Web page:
• The ELSA Inside Out: 35 Years of Escape Protection
    A modern day ELSA
  • Elsa 15B Mannequin
  • The original ELSA

Health & Safety

The ELSA Inside Out: 35 Years of Escape Protection

Nov 08 2017

Tony Pickett, Associate Director of Product Management – Industrial & M&CD, Scott Safety, takes us through the history and inner workings of the ELSA Escape set.

There are 3 different types of breathing apparatus; Self-contained breathing apparatus, Airline breathing apparatus and Escape breathing apparatus. This article I will take you through Escape breathing apparatus, how it works and what it is used for.

ELSA means Emergency Life Saving Apparatus. Originally they were designed to solve the problem of escaping from fires on ships. In safety incidents involving ships it was determined that fatalities were often not caused by the fire itself but by the toxic products of combustion that filled the passage ways and stairwells on the ships and a lack of available oxygen. The industry needed a product that could be easily stowed, quickly donned, and provide a short duration of air thus enabling the wearer to escape. Designed with a hood, meaning it was effortless to pull over the head and accommodates a wide variety of wearers, including those with beards and glasses. The hood is much simpler to don than a traditional facemask which is typically used on a self-contained BA set or airline set.

The anatomy of an escape set

Typically a compressed air escape set will consist of a small cylinder giving either a 10 or 15 minute duration. Cylinders are generally made of steel but some variants use carbon composite cylinders. Most are charged to 200 bar but some are 300 bar (200 bar is 200 times atmospheric pressure, to put that in perspective, the air in your car tyres is around 2.5 bar). However a wearer cannot breathe air at such a high pressure so fitted to the cylinder is a high pressure reducer. This reduces the high pressure to around 7 bar where it is fed into the hose and hood through a small hole called a restrictor, allowing air to flow into the hood at around 40lpm.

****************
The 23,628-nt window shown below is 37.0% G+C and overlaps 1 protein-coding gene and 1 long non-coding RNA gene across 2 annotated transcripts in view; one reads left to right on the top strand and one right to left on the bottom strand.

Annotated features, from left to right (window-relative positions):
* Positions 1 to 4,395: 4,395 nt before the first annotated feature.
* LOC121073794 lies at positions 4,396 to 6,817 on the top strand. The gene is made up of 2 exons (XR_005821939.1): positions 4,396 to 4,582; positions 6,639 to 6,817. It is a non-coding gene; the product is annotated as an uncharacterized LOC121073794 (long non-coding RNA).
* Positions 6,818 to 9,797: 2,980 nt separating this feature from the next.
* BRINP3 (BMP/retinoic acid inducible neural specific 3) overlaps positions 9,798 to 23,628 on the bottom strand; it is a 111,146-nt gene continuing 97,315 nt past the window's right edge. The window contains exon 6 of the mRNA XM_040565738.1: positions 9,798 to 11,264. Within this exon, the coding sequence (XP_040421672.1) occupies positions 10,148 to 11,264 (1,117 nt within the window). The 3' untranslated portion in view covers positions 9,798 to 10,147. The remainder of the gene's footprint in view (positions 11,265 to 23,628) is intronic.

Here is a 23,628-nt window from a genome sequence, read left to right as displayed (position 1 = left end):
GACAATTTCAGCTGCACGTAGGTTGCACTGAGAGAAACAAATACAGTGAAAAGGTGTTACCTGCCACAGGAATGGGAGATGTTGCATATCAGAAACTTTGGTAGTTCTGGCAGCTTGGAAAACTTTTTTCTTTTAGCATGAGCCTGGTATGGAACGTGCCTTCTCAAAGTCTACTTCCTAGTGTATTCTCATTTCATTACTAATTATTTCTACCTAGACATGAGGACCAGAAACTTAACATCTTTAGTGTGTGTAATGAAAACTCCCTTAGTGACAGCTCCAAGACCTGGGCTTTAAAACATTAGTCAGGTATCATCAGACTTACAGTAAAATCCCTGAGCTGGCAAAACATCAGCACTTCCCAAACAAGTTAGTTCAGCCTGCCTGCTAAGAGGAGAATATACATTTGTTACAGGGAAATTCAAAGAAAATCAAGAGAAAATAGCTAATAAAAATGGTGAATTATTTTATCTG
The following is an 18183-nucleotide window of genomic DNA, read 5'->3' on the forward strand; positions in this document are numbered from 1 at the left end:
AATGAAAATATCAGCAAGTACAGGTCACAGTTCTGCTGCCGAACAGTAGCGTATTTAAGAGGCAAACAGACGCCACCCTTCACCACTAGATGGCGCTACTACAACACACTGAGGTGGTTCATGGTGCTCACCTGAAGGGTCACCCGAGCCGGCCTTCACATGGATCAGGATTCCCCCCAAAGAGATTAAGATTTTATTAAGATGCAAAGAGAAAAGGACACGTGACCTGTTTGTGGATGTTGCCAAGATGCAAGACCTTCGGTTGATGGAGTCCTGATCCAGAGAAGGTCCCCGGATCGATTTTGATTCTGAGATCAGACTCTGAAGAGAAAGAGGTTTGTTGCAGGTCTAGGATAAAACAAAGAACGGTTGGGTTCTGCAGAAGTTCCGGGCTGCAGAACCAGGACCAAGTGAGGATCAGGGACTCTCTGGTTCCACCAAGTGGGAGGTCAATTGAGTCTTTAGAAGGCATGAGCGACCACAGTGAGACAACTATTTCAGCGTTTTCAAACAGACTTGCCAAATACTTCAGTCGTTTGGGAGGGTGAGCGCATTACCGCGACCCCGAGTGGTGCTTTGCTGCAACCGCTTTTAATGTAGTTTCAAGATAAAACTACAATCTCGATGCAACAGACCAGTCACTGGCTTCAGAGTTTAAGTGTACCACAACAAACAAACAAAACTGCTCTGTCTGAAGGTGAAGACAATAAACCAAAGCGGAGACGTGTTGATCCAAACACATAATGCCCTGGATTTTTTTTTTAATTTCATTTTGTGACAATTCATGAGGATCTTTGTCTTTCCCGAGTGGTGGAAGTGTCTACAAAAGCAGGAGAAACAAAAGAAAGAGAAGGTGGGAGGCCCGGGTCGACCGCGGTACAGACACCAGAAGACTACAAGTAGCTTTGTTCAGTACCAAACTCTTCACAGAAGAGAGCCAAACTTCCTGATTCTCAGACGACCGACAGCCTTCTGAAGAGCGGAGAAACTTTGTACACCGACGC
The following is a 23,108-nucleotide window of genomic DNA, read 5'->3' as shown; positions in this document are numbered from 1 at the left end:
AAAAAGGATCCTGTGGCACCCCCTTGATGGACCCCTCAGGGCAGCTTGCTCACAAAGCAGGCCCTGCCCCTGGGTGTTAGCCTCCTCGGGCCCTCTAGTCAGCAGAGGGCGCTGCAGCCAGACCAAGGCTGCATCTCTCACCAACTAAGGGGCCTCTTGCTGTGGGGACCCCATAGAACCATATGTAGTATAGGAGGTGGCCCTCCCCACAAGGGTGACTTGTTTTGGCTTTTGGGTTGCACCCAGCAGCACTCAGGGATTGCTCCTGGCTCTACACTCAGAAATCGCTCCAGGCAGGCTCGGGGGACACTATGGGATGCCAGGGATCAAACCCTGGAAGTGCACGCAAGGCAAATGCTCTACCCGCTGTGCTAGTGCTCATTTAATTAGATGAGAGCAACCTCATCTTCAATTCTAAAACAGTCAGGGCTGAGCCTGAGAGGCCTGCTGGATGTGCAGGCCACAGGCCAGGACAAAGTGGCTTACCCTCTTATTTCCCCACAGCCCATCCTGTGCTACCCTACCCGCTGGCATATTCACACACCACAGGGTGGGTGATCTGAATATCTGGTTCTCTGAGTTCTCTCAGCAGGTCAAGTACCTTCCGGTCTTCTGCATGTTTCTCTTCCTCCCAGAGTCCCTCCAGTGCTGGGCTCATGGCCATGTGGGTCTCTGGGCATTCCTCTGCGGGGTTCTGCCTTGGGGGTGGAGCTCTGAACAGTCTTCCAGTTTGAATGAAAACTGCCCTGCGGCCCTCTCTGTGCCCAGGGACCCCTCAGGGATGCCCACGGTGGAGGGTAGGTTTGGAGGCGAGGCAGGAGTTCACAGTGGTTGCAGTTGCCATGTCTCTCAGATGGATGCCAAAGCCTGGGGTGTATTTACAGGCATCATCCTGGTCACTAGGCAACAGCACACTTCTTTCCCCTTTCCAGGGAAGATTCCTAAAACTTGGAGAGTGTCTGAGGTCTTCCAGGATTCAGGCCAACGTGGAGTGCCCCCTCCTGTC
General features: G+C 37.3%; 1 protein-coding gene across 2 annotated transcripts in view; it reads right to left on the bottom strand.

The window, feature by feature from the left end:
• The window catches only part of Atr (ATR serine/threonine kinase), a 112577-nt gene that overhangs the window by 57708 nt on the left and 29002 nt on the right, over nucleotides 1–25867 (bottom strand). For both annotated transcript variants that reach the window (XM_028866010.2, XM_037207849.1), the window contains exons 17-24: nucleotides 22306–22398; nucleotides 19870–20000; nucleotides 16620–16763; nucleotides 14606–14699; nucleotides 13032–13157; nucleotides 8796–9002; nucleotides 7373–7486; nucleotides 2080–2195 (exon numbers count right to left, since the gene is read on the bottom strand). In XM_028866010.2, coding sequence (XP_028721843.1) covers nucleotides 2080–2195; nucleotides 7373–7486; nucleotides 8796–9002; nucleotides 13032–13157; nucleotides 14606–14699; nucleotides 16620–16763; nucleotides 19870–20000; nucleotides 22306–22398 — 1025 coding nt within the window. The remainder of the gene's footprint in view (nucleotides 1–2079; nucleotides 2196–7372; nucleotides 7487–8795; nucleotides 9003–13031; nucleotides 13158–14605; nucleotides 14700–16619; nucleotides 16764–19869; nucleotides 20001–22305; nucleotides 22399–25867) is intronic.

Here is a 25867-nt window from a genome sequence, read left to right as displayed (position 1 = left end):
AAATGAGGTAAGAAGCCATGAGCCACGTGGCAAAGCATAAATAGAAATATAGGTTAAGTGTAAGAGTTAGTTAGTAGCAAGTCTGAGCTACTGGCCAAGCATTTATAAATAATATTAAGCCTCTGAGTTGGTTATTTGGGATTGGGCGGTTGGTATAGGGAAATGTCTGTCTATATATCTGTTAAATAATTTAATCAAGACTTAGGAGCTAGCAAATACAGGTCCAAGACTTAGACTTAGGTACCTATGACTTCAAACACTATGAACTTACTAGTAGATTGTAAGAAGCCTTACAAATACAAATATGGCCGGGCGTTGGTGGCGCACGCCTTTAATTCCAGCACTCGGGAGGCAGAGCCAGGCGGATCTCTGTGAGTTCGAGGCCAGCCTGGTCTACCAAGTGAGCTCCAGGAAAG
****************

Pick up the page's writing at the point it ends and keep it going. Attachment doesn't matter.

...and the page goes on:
As the wearer will obviously breathe out carbon dioxide into the hood an inner mask is fitted to remove the CO2 through an exhale valve to ensure constant clean breathable air remains. The cylinder, reducer and hood are all typically contained within a bag that the wearer can sling over their shoulder as they escape.

How is an ELSA used?

As the name suggests Escape sets are only to be used for escape purposes, to leave a hazardous environment for a safe one. Under no circumstances are they to be used to enter a hazardous environment. If work is required in such an environment then a self-contained or positive pressure Airline set should be used.

Upon the user knowing that they need to escape they will open the bag, remove the hood and place over their head. This automatically activates the flow of air, so the wearer does not have to concern themselves with turning on the set.


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